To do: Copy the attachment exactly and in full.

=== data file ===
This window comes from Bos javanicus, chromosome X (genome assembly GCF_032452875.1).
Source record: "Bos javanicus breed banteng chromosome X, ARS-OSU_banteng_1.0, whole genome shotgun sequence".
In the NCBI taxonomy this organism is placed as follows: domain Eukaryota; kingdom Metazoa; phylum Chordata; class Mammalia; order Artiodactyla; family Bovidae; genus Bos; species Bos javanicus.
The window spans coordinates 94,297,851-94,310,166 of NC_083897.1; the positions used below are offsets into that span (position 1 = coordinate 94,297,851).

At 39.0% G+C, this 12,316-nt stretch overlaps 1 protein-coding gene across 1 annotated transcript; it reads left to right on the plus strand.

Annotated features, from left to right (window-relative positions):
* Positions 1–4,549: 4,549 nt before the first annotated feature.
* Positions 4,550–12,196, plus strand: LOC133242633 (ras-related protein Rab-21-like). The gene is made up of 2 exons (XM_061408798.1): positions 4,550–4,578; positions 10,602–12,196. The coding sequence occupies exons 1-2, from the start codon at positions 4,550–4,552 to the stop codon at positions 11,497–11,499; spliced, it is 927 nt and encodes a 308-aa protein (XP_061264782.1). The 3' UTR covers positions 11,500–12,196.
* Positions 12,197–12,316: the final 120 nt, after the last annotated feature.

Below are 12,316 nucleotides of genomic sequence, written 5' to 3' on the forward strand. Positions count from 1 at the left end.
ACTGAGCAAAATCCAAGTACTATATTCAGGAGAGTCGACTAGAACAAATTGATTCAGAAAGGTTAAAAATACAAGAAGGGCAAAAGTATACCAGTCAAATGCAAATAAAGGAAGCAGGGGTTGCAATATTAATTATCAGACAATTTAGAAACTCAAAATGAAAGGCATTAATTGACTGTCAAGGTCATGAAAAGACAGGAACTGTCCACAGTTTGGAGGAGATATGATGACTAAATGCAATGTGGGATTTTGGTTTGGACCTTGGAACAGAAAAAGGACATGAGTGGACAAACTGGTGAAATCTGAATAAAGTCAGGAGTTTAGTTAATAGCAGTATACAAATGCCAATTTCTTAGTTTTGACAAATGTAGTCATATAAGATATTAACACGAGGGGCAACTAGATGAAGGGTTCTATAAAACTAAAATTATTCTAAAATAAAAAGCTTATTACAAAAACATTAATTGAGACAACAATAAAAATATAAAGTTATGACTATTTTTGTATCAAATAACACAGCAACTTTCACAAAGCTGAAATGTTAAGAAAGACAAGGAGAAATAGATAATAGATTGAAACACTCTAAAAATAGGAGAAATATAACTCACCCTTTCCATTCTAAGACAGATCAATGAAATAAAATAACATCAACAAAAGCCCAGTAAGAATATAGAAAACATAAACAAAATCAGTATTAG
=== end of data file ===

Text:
This window comes from Bos javanicus, chromosome X (genome assembly GCF_032452875.1).
Source record: "Bos javanicus breed banteng chromosome X, ARS-OSU_banteng_1.0, whole genome shotgun sequence".
In the NCBI taxonomy this organism is placed as follows: domain Eukaryota; kingdom Metazoa; phylum Chordata; class Mammalia; order Artiodactyla; family Bovidae; genus Bos; species Bos javanicus.
The window spans coordinates 94,297,851-94,310,166 of NC_083897.1; the positions used below are offsets into that span (position 1 = coordinate 94,297,851).

At 39.0% G+C, this 12,316-nt stretch overlaps 1 protein-coding gene across 1 annotated transcript; it reads left to right on the plus strand.

Annotated features, from left to right (window-relative positions):
* Positions 1–4,549: 4,549 nt before the first annotated feature.
* Positions 4,550–12,196, plus strand: LOC133242633 (ras-related protein Rab-21-like). The gene is made up of 2 exons (XM_061408798.1): positions 4,550–4,578; positions 10,602–12,196. The coding sequence occupies exons 1-2, from the start codon at positions 4,550–4,552 to the stop codon at positions 11,497–11,499; spliced, it is 927 nt and encodes a 308-aa protein (XP_061264782.1). The 3' UTR covers positions 11,500–12,196.
* Positions 12,197–12,316: the final 120 nt, after the last annotated feature.

Below are 12,316 nucleotides of genomic sequence, written 5' to 3' on the forward strand. Positions count from 1 at the left end.
ACTGAGCAAAATCCAAGTACTATATTCAGGAGAGTCGACTAGAACAAATTGATTCAGAAAGGTTAAAAATACAAGAAGGGCAAAAGTATACCAGTCAAATGCAAATAAAGGAAGCAGGGGTTGCAATATTAATTATCAGACAATTTAGAAACTCAAAATGAAAGGCATTAATTGACTGTCAAGGTCATGAAAAGACAGGAACTGTCCACAGTTTGGAGGAGATATGATGACTAAATGCAATGTGGGATTTTGGTTTGGACCTTGGAACAGAAAAAGGACATGAGTGGACAAACTGGTGAAATCTGAATAAAGTCAGGAGTTTAGTTAATAGCAGTATACAAATGCCAATTTCTTAGTTTTGACAAATGTAGTCATATAAGATATTAACACGAGGGGCAACTAGATGAAGGGTTCTATAAAACTAAAATTATTCTAAAATAAAAAGCTTATTACAAAAACATTAATTGAGACAACAATAAAAATATAAAGTTATGACTATTTTTGTATCAAATAACACAGCAACTTTCACAAAGCTGAAATGTTAAGAAAGACAAGGAGAAATAGATAATAGATTGAAACACTCTAAAAATAGGAGAAATATAACTCACCCTTTCCATTCTAAGACAGATCAATGAAATAAAATAACATCAACAAAAGCCCAGTAAGAATATAGAAAACATAAACAAAATCAGTATTAG